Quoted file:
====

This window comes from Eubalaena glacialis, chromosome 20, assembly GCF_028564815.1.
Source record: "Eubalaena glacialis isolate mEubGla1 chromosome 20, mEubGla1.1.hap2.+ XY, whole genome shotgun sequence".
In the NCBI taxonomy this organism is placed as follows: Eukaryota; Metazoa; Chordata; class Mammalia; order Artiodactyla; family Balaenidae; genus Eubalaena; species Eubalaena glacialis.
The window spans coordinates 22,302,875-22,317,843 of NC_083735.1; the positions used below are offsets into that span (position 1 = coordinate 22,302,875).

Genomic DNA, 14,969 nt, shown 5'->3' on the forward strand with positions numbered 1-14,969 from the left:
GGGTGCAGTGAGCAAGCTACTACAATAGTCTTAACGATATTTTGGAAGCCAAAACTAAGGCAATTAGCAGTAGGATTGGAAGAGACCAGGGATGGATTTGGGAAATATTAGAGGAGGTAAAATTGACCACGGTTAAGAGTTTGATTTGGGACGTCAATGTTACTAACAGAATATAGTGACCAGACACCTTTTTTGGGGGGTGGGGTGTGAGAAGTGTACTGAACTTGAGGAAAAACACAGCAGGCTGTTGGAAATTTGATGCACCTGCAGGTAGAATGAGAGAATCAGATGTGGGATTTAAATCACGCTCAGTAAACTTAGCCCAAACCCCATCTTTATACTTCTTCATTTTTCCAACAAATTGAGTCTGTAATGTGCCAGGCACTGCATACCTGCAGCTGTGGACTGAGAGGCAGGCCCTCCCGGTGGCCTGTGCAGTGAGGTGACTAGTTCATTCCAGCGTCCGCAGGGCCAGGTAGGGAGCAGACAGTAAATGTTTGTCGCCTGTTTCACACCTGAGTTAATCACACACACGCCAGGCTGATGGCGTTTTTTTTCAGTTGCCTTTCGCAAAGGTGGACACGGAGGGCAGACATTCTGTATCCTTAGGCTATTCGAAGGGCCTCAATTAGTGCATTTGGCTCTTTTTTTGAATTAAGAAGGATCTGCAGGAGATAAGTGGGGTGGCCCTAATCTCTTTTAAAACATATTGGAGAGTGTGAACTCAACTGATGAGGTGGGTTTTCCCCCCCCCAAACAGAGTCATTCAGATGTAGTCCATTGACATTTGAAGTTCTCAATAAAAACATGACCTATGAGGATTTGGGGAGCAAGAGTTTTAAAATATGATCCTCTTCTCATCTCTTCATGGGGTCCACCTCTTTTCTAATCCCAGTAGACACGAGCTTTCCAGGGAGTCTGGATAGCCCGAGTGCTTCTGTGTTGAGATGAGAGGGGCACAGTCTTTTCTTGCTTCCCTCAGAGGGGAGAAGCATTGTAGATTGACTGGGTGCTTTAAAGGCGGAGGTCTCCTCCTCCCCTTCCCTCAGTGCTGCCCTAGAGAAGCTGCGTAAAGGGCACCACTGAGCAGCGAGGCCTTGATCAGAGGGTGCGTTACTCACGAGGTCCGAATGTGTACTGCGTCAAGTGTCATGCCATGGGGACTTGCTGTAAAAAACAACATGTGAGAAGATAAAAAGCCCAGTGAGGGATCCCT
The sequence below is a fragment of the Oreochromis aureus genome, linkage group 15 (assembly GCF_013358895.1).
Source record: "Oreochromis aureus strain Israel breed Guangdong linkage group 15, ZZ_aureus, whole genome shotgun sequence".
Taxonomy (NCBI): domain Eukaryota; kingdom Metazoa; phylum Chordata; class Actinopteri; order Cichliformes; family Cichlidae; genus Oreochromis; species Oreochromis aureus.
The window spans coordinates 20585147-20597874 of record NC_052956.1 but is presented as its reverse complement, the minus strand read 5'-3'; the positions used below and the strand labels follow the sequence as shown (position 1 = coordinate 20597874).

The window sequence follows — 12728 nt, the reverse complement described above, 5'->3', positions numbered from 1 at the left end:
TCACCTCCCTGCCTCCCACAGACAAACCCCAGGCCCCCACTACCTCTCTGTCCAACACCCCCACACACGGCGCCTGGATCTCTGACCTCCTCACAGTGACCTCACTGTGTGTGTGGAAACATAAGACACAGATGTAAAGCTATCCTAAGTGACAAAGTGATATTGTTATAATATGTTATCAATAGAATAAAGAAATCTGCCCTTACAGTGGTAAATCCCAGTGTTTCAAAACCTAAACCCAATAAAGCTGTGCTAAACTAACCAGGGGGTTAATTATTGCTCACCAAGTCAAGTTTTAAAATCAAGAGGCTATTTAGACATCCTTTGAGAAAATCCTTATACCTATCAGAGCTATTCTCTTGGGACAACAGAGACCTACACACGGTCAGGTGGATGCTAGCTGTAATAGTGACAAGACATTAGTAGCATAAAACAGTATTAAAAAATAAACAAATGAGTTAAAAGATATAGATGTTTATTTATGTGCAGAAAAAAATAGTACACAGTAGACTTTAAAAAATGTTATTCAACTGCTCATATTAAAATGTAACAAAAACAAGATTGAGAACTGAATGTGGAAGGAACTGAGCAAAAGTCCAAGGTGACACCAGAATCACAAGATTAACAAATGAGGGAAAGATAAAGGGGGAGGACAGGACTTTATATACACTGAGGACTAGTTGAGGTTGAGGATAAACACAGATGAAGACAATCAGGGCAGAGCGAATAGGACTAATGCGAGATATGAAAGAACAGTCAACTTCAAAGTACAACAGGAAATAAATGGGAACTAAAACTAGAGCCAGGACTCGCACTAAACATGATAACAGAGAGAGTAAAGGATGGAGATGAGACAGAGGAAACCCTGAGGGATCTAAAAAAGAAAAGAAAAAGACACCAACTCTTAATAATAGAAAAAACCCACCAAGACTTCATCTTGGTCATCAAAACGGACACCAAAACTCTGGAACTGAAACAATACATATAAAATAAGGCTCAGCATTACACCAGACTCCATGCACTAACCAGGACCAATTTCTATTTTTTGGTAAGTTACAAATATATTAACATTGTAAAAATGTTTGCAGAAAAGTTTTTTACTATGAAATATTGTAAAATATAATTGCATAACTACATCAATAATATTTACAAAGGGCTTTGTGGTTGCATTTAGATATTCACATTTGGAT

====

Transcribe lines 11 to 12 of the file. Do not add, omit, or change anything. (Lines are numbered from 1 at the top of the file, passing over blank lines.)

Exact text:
The window sequence follows — 12728 nt, the reverse complement described above, 5'->3', positions numbered from 1 at the left end:
TCACCTCCCTGCCTCCCACAGACAAACCCCAGGCCCCCACTACCTCTCTGTCCAACACCCCCACACACGGCGCCTGGATCTCTGACCTCCTCACAGTGACCTCACTGTGTGTGTGGAAACATAAGACACAGATGTAAAGCTATCCTAAGTGACAAAGTGATATTGTTATAATATGTTATCAATAGAATAAAGAAATCTGCCCTTACAGTGGTAAATCCCAGTGTTTCAAAACCTAAACCCAATAAAGCTGTGCTAAACTAACCAGGGGGTTAATTATTGCTCACCAAGTCAAGTTTTAAAATCAAGAGGCTATTTAGACATCCTTTGAGAAAATCCTTATACCTATCAGAGCTATTCTCTTGGGACAACAGAGACCTACACACGGTCAGGTGGATGCTAGCTGTAATAGTGACAAGACATTAGTAGCATAAAACAGTATTAAAAAATAAACAAATGAGTTAAAAGATATAGATGTTTATTTATGTGCAGAAAAAAATAGTACACAGTAGACTTTAAAAAATGTTATTCAACTGCTCATATTAAAATGTAACAAAAACAAGATTGAGAACTGAATGTGGAAGGAACTGAGCAAAAGTCCAAGGTGACACCAGAATCACAAGATTAACAAATGAGGGAAAGATAAAGGGGGAGGACAGGACTTTATATACACTGAGGACTAGTTGAGGTTGAGGATAAACACAGATGAAGACAATCAGGGCAGAGCGAATAGGACTAATGCGAGATATGAAAGAACAGTCAACTTCAAAGTACAACAGGAAATAAATGGGAACTAAAACTAGAGCCAGGACTCGCACTAAACATGATAACAGAGAGAGTAAAGGATGGAGATGAGACAGAGGAAACCCTGAGGGATCTAAAAAAGAAAAGAAAAAGACACCAACTCTTAATAATAGAAAAAACCCACCAAGACTTCATCTTGGTCATCAAAACGGACACCAAAACTCTGGAACTGAAACAATACATATAAAATAAGGCTCAGCATTACACCAGACTCCATGCACTAACCAGGACCAATTTCTATTTTTTGGTAAGTTACAAATATATTAACATTGTAAAAATGTTTGCAGAAAAGTTTTTTACTATGAAATATTGTAAAATATAATTGCATAACTACATCAATAATATTTACAAAGGGCTTTGTGGTTGCATTTAGATATTCACATTTGGAT